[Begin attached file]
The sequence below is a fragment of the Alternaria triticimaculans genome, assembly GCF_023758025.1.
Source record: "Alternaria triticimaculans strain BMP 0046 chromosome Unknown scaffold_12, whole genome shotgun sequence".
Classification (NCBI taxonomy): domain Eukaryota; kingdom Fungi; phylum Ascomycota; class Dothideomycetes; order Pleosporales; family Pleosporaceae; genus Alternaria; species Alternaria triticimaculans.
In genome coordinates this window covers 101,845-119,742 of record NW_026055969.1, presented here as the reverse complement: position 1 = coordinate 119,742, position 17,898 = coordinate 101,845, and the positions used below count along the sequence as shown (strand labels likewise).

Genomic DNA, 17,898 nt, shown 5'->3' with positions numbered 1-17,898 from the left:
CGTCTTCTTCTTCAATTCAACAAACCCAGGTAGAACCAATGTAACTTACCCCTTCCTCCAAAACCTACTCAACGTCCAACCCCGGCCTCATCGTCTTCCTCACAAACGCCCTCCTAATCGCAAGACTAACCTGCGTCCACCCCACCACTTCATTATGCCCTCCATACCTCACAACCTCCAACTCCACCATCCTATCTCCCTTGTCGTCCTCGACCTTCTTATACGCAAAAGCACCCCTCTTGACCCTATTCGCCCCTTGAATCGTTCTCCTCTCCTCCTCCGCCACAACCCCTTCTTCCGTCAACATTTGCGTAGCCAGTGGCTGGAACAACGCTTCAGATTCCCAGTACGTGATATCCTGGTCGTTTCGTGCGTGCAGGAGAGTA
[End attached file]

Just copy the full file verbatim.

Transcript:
The sequence below is a fragment of the Alternaria triticimaculans genome, assembly GCF_023758025.1.
Source record: "Alternaria triticimaculans strain BMP 0046 chromosome Unknown scaffold_12, whole genome shotgun sequence".
Classification (NCBI taxonomy): domain Eukaryota; kingdom Fungi; phylum Ascomycota; class Dothideomycetes; order Pleosporales; family Pleosporaceae; genus Alternaria; species Alternaria triticimaculans.
In genome coordinates this window covers 101,845-119,742 of record NW_026055969.1, presented here as the reverse complement: position 1 = coordinate 119,742, position 17,898 = coordinate 101,845, and the positions used below count along the sequence as shown (strand labels likewise).

Genomic DNA, 17,898 nt, shown 5'->3' with positions numbered 1-17,898 from the left:
CGTCTTCTTCTTCAATTCAACAAACCCAGGTAGAACCAATGTAACTTACCCCTTCCTCCAAAACCTACTCAACGTCCAACCCCGGCCTCATCGTCTTCCTCACAAACGCCCTCCTAATCGCAAGACTAACCTGCGTCCACCCCACCACTTCATTATGCCCTCCATACCTCACAACCTCCAACTCCACCATCCTATCTCCCTTGTCGTCCTCGACCTTCTTATACGCAAAAGCACCCCTCTTGACCCTATTCGCCCCTTGAATCGTTCTCCTCTCCTCCTCCGCCACAACCCCTTCTTCCGTCAACATTTGCGTAGCCAGTGGCTGGAACAACGCTTCAGATTCCCAGTACGTGATATCCTGGTCGTTTCGTGCGTGCAGGAGAGTA